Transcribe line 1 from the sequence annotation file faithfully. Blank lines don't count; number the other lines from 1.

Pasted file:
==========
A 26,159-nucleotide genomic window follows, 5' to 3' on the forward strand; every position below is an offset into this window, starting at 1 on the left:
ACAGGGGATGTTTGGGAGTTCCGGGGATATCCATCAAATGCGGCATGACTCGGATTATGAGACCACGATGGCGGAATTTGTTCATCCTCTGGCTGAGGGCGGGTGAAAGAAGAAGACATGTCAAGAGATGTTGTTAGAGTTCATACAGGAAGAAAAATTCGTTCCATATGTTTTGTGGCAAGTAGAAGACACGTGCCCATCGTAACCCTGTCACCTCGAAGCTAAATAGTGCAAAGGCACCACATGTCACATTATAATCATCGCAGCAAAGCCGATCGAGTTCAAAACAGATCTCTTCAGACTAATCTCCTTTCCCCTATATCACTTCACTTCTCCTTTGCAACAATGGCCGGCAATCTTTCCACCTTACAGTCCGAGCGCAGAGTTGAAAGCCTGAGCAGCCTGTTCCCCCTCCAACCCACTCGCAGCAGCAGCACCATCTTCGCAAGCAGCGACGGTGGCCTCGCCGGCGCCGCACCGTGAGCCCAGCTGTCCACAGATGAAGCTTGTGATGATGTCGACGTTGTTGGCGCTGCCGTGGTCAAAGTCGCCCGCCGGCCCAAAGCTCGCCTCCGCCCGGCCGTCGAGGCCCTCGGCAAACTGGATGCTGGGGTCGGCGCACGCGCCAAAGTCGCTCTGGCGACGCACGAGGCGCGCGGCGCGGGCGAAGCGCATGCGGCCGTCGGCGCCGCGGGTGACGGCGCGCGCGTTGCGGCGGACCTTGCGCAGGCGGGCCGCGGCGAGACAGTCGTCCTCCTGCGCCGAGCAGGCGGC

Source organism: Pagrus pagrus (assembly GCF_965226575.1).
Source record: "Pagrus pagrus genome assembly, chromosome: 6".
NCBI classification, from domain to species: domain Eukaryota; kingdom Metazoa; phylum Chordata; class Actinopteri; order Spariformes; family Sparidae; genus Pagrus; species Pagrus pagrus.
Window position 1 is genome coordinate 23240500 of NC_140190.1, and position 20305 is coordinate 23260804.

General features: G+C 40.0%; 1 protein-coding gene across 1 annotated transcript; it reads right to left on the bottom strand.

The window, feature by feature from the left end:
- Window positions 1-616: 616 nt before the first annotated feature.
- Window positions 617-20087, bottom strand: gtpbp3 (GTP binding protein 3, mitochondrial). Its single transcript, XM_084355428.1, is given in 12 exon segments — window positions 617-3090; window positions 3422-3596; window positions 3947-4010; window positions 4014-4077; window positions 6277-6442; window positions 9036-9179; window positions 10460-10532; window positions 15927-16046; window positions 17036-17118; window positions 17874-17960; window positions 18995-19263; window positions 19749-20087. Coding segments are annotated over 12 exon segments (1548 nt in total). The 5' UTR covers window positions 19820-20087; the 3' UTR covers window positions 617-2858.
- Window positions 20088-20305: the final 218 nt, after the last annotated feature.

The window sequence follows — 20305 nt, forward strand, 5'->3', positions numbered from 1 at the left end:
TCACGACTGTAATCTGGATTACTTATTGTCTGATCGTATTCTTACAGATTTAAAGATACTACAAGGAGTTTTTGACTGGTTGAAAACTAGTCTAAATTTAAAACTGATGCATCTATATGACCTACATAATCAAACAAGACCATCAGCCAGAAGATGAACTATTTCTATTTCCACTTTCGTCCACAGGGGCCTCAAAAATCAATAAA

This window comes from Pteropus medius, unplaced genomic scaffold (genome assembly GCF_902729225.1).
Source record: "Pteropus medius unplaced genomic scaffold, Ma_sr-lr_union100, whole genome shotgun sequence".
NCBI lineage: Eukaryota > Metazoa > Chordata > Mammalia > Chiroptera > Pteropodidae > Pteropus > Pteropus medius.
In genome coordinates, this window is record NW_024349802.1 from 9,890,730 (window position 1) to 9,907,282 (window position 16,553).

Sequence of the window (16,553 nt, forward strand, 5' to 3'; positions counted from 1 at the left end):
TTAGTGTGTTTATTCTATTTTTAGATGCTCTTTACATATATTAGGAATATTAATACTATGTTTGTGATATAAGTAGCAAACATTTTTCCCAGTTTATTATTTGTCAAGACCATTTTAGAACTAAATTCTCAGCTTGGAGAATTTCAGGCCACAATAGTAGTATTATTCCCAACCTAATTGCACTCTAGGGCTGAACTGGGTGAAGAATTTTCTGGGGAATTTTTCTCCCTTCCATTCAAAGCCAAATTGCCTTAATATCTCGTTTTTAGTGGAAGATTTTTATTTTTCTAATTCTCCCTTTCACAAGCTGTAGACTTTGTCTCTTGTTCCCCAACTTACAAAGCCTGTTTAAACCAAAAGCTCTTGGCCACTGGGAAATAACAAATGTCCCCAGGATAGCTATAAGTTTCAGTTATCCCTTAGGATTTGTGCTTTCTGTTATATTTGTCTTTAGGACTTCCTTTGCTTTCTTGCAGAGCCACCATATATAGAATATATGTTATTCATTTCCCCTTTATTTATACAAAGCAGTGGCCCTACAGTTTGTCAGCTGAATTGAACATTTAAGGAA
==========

A 26,159-nucleotide genomic window follows, 5' to 3' on the forward strand; every position below is an offset into this window, starting at 1 on the left: